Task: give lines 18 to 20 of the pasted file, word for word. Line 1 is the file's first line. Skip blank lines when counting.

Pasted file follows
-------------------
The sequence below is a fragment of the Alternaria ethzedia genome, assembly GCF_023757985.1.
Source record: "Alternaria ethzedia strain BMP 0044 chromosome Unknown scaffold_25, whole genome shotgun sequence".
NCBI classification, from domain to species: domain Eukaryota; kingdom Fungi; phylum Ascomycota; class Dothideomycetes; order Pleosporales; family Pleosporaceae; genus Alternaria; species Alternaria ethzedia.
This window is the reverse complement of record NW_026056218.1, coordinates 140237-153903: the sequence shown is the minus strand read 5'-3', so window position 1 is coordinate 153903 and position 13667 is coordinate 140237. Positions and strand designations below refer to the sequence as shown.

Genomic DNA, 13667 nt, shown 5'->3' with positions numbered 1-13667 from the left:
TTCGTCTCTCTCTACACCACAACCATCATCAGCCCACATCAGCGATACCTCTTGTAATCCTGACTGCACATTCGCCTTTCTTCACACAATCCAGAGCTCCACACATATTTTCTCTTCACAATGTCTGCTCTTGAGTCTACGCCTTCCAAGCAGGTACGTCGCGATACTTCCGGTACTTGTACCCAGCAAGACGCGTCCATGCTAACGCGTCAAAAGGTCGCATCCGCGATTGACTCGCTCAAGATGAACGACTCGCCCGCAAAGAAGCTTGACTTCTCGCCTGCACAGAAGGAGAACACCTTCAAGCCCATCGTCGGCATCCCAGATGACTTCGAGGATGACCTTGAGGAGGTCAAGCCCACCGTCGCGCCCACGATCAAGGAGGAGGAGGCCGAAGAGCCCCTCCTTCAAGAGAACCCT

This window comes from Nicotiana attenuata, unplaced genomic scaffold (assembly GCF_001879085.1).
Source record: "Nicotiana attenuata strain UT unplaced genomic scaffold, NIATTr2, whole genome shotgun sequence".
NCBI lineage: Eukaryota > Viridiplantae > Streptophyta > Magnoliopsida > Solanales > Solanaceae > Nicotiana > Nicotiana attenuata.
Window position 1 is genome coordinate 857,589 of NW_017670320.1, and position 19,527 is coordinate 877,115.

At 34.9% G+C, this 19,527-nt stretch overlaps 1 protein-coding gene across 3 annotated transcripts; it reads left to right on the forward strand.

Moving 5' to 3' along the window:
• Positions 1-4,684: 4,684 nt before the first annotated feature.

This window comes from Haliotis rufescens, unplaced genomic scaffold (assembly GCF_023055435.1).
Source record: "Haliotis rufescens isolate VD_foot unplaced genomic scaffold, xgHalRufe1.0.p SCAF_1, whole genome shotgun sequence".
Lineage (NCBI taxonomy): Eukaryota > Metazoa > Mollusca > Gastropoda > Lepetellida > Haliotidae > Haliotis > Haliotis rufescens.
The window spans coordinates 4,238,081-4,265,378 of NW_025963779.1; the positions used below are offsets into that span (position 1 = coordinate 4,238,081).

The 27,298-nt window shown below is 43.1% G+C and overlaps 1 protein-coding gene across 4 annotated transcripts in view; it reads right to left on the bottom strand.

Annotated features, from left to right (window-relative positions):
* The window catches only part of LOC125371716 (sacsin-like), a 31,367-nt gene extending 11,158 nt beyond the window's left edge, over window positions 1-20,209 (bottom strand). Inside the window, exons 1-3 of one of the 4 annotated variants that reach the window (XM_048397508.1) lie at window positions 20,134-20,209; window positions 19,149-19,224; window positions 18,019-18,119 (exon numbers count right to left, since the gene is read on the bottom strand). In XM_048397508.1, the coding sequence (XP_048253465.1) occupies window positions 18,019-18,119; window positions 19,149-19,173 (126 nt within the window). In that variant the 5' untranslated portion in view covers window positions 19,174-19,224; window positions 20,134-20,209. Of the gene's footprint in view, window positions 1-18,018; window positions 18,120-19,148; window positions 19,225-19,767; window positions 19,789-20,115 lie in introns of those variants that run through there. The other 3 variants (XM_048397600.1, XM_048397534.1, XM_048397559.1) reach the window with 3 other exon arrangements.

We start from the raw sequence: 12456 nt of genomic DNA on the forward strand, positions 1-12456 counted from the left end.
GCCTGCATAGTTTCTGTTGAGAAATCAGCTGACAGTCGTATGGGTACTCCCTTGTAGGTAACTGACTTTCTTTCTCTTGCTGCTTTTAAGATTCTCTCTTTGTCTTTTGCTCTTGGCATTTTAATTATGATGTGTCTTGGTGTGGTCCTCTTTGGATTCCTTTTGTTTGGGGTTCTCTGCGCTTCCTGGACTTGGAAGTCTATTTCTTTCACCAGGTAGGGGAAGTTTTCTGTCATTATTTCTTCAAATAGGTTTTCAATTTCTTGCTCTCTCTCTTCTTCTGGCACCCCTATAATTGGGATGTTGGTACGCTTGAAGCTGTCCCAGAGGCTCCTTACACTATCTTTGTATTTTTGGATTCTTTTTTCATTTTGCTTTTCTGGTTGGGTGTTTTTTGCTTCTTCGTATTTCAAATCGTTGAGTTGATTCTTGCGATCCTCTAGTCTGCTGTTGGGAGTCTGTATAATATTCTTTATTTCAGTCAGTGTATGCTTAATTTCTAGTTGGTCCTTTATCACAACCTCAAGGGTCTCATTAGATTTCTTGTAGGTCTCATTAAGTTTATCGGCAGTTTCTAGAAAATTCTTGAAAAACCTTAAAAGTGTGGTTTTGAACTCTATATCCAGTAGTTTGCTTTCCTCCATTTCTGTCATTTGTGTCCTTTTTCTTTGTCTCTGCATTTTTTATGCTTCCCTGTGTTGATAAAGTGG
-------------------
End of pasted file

The 27,298-nt window shown below is 43.1% G+C and overlaps 1 protein-coding gene across 4 annotated transcripts in view; it reads right to left on the bottom strand.

Annotated features, from left to right (window-relative positions):
* The window catches only part of LOC125371716 (sacsin-like), a 31,367-nt gene extending 11,158 nt beyond the window's left edge, over window positions 1-20,209 (bottom strand). Inside the window, exons 1-3 of one of the 4 annotated variants that reach the window (XM_048397508.1) lie at window positions 20,134-20,209; window positions 19,149-19,224; window positions 18,019-18,119 (exon numbers count right to left, since the gene is read on the bottom strand). In XM_048397508.1, the coding sequence (XP_048253465.1) occupies window positions 18,019-18,119; window positions 19,149-19,173 (126 nt within the window). In that variant the 5' untranslated portion in view covers window positions 19,174-19,224; window positions 20,134-20,209. Of the gene's footprint in view, window positions 1-18,018; window positions 18,120-19,148; window positions 19,225-19,767; window positions 19,789-20,115 lie in introns of those variants that run through there. The other 3 variants (XM_048397600.1, XM_048397534.1, XM_048397559.1) reach the window with 3 other exon arrangements.